The book of Psalms plays a significant role in the public and private prayer of both the Jewish and Christian communities today, helping to shape the minds and hearts of modern believers.
In two commentaries, one covering Psalms 1-72 and the other Psalms 73-150, Dianne Bergant examines the theological and historical circumstances from which the psalms originated. She reveals how the psalms were intended for instruction as well as prayer, and helps us experience their lyrical nature. In a fresh encounter with these poems of lament, hymns of praise, and prayers of thanksgiving, readers gain a new appreciation for these ancient texts, remembering that God — who dwells with us still — is “gracious and merciful, slow to anger and abounding in mercy” (Ps 145:8).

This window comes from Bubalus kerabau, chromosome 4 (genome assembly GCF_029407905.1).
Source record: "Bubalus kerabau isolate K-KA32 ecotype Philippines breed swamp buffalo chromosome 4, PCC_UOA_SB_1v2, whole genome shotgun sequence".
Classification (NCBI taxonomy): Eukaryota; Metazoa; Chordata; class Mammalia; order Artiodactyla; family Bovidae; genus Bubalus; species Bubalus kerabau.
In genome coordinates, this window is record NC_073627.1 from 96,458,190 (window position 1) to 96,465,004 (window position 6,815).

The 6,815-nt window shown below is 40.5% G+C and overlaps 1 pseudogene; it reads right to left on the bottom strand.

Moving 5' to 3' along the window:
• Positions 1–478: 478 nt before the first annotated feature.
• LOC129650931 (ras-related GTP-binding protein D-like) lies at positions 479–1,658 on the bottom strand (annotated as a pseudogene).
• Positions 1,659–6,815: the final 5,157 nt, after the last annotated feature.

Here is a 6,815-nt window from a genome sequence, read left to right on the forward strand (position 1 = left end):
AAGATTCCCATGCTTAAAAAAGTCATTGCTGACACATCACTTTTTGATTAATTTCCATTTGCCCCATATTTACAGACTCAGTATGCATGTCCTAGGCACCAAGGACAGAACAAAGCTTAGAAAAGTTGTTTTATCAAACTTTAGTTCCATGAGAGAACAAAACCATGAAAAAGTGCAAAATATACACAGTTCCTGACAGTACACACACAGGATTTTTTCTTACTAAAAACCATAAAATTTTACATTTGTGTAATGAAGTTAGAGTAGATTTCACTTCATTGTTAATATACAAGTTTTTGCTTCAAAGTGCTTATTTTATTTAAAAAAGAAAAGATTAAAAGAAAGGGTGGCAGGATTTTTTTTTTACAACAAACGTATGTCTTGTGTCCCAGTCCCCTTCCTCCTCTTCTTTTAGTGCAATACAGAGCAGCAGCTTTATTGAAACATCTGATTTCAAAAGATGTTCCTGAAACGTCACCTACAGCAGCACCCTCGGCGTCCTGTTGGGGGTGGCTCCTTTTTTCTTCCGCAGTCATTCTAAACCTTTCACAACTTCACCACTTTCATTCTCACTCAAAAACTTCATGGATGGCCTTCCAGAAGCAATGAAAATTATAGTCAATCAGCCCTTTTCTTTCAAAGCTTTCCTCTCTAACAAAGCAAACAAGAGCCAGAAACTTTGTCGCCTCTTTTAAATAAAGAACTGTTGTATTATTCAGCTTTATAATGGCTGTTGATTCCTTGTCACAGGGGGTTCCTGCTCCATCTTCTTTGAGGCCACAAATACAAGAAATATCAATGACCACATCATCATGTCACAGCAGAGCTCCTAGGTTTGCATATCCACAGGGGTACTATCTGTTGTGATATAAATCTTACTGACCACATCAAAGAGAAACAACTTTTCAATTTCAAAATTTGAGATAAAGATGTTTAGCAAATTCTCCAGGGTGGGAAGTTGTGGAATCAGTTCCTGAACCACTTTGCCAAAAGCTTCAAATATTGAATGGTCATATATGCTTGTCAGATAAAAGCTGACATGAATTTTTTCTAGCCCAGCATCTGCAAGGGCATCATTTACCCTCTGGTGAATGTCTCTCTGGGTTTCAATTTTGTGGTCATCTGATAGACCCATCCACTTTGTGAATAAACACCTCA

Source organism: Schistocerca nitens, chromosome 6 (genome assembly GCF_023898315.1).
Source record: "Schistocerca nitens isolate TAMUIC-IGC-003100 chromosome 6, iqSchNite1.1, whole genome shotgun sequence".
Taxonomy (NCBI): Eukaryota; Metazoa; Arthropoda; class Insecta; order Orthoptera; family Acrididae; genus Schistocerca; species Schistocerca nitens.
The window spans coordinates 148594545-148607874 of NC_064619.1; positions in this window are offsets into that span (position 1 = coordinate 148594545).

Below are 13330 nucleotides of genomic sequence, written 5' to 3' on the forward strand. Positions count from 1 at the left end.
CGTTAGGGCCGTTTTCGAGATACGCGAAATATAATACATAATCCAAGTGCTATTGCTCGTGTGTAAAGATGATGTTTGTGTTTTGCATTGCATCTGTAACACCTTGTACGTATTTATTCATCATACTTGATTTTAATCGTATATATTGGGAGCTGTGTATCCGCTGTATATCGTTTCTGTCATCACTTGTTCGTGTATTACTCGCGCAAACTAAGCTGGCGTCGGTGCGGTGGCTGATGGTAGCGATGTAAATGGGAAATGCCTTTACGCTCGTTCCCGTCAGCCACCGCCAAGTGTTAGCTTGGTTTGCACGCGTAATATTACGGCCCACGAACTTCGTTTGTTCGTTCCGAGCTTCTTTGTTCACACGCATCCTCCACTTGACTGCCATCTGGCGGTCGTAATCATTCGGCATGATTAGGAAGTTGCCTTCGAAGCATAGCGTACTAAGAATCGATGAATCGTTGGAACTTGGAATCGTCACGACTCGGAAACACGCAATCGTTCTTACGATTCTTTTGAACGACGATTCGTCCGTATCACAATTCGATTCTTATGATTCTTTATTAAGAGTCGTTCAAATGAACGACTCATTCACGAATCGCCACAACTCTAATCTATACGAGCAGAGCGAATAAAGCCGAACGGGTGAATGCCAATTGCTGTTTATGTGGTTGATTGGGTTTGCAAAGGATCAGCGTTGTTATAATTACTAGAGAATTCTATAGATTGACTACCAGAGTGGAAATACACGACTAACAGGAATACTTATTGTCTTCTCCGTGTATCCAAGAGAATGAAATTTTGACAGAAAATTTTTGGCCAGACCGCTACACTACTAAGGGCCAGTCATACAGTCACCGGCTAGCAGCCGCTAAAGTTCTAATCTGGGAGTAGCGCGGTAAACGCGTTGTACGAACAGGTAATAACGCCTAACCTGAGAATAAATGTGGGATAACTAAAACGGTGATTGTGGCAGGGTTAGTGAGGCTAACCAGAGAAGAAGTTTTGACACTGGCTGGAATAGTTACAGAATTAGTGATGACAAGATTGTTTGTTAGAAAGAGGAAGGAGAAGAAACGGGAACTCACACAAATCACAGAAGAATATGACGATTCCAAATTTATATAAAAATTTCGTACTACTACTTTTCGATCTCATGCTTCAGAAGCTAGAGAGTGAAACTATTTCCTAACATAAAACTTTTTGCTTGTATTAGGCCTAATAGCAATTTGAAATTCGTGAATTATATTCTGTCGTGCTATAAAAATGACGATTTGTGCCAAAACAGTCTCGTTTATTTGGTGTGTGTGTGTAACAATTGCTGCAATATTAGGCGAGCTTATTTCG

Dianne Bergant, CSA, is professor of Old Testament studies at Catholic Theological Union in Chicago. She is a member and past president of the Catholic Biblical Association of America and is an active member of the Chicago Catholic/Jewish Scholars Dialogue. She has published numerous works, including Scripture: History and Interpretation and The Song of Songs in the Berit Olam series.